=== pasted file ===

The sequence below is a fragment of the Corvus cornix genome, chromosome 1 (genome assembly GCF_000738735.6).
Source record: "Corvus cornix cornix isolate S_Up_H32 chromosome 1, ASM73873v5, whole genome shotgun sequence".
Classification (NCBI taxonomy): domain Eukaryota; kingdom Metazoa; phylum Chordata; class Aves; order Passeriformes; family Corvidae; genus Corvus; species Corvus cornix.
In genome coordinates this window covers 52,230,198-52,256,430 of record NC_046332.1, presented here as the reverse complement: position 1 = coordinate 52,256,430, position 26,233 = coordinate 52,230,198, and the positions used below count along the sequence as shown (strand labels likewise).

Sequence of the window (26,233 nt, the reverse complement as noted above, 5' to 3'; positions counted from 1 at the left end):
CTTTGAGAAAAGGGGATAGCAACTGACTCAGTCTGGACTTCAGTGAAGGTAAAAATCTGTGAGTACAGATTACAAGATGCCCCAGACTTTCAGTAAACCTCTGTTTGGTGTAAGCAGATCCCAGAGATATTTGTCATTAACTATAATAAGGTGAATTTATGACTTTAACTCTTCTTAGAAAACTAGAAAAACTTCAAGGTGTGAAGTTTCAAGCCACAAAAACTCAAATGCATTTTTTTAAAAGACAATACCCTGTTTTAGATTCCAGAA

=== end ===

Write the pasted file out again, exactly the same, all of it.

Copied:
The sequence below is a fragment of the Corvus cornix genome, chromosome 1 (genome assembly GCF_000738735.6).
Source record: "Corvus cornix cornix isolate S_Up_H32 chromosome 1, ASM73873v5, whole genome shotgun sequence".
Classification (NCBI taxonomy): domain Eukaryota; kingdom Metazoa; phylum Chordata; class Aves; order Passeriformes; family Corvidae; genus Corvus; species Corvus cornix.
In genome coordinates this window covers 52,230,198-52,256,430 of record NC_046332.1, presented here as the reverse complement: position 1 = coordinate 52,256,430, position 26,233 = coordinate 52,230,198, and the positions used below count along the sequence as shown (strand labels likewise).

Sequence of the window (26,233 nt, the reverse complement as noted above, 5' to 3'; positions counted from 1 at the left end):
CTTTGAGAAAAGGGGATAGCAACTGACTCAGTCTGGACTTCAGTGAAGGTAAAAATCTGTGAGTACAGATTACAAGATGCCCCAGACTTTCAGTAAACCTCTGTTTGGTGTAAGCAGATCCCAGAGATATTTGTCATTAACTATAATAAGGTGAATTTATGACTTTAACTCTTCTTAGAAAACTAGAAAAACTTCAAGGTGTGAAGTTTCAAGCCACAAAAACTCAAATGCATTTTTTTAAAAGACAATACCCTGTTTTAGATTCCAGAA